Opening today at the Cinema Village in New York, “Battle for Brooklyn” chronicles a struggle that resonates strongly with me. It pits a community group against real estate developer Bruce Ratner who intended to remove home-owners and businesses from the very spot upon which he sought to build an enormous complex. Ratner eventually used eminent domain to push through his project, just as Columbia University has done in Manhattanville, a neighborhood in West Harlem. About four years ago I moved into new offices as part of the university’s initial expansion into this area. Both Ratner and Columbia University have powerful connections in state and local government that allows them to steamroll over opposition and both like to see themselves as bastions of liberal culture and friends of the Black community.
“Battle for Brooklyn” holds Ratner’s pretensions up to close scrutiny. The documentary is directed by Suki Hawley and Michael Galinsky, the same pair responsible for “Horns and Halos”, a documentary about the battle mounted by Soft Skull Press’s Sander Hicks to publish J.H. Hatfield’s scorched earth biography of George Bush after White House pressure convinced St. Martin’s Press to bail out. Sander, who would eventually become a 9/11 truther, is obviously the kind of Quixotic figure that Hawley and Galinsky are drawn to since “Battle for Brooklyn” features Daniel Goldstein in the role of David to Ratner’s Goliath. Unfortunately, in this instance Goliath prevailed.
Daniel Goldstein lives in a remodeled building on Pacific Street that is similar to many in New York City’s five boroughs. Priced out of the Manhattan market (I am only making a guess that this was the case for Goldstein, a graphic artist), they settle in working-class neighborhoods like Williamsburg, Long Island City and elsewhere to enjoy a roomy apartment or loft with the latest amenities. When Ratner offers the occupants of Goldstein’s building a million dollars each to move out, they take the money and run. Goldstein, a 30ish young man with a rebellious streak as pronounced as I have ever seen, decides to remain and fight. After joining Develop Don’t Destroy Brooklyn (DDDB), he begins to spend more time organizing people than on his career. His passion for the cause (and perhaps other incompatibilities) leads to the break-up his engagement. But all is not lost. He finally hooks up with and marries Shabnam Merchant, an Indo-American woman who is as dedicated to the cause as he is.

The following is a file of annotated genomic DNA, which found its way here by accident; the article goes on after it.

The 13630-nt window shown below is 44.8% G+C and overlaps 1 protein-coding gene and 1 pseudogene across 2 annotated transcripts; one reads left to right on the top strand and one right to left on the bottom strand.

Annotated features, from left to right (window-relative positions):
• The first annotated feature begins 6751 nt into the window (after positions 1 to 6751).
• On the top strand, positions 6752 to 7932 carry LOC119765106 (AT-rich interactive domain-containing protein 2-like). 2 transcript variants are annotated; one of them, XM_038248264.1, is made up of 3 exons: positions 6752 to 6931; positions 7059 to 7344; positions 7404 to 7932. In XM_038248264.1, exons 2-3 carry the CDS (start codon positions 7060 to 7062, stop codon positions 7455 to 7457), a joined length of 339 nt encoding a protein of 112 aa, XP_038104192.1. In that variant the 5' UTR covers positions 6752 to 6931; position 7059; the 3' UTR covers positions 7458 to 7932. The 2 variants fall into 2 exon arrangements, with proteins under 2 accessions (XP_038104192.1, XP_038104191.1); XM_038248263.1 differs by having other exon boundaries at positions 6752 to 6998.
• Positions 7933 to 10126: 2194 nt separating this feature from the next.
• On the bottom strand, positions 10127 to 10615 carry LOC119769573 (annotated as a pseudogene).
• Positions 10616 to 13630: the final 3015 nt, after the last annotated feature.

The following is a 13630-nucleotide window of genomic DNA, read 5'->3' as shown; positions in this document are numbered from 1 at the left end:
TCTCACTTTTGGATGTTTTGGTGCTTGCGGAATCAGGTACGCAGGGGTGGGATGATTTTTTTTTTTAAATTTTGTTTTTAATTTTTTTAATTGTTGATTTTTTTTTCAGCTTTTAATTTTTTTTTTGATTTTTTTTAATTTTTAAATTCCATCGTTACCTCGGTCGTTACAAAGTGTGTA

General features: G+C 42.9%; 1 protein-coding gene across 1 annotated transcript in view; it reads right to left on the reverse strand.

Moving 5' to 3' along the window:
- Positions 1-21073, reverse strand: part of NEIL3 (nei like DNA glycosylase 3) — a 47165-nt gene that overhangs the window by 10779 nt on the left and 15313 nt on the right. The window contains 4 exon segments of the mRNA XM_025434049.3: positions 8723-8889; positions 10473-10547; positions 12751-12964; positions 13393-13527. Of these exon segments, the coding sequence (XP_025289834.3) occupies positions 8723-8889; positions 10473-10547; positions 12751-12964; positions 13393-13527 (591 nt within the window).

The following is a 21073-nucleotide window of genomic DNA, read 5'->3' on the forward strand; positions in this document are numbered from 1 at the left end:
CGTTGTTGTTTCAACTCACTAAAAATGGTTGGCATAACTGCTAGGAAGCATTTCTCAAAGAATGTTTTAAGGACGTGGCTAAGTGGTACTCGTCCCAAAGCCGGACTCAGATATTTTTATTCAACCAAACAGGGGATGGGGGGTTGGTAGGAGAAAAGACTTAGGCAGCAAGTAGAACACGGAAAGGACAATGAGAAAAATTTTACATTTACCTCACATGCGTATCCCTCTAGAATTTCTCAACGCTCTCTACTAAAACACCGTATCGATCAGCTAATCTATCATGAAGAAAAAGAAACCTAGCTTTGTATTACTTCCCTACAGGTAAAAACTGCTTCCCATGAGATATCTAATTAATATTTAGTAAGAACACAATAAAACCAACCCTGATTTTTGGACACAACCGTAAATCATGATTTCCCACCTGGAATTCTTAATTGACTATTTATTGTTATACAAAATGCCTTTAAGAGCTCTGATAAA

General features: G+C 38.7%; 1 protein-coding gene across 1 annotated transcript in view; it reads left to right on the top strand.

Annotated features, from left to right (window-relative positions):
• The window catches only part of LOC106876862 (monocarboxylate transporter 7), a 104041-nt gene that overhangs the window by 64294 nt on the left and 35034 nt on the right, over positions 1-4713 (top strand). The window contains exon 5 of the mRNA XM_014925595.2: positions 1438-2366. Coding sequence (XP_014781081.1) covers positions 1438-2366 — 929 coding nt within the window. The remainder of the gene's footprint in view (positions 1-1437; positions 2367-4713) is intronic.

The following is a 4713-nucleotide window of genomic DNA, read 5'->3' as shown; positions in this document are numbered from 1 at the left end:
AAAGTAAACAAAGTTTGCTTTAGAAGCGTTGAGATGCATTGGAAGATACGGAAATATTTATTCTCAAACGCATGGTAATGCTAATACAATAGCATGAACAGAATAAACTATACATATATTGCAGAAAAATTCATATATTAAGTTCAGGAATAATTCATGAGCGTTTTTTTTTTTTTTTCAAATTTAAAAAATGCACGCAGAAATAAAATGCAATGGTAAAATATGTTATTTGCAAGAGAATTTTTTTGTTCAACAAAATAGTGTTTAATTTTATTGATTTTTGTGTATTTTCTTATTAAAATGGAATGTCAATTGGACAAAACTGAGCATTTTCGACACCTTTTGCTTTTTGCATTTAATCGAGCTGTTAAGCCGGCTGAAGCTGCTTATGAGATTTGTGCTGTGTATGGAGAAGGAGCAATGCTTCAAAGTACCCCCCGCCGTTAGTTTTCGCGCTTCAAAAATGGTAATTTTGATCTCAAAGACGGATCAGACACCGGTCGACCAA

Arrayed against them and their neighbors are an enormously powerful and ruthless bloc consisting of Ratner, his top executives, and a rogue’s gallery of politicians, including the buffoonish Brooklyn borough president Marty Markowitz. They portray the project’s benefit in such glowing terms that you would think that they were on some kind of social uplift mission rather than a typical real estate boondoggle. Ratner is a truly despicable figure, who naturally enough became a member of Bard College’s Board of Trustees. Leon Botstein has a particular flair for recruiting limousine liberals such as Ratner, who will be sitting alongside Stuart Resnick at board meetings. Resnick is the owner of a number of “enlightened” New Agey type products like POM juice and Fiji water that put profits over sustainable development.
The film exposes a dirty trick used by Ratner that I had not been aware of. Formed to oppose Develop Don’t Destroy Brooklyn, a group called Brooklyn United for Innovative Local Development (BUILD) claimed to speak on behalf of the Black community. Its publicity tried to exploit racial and class differences, claiming that DDDB was a bunch of white yuppies trying to prevent Blacks from getting good-paying jobs. Eventually the film reveals that the group was funded by Ratner, as this N.Y. Daily News article by Juan Gonzalez reported on October 18, 2005: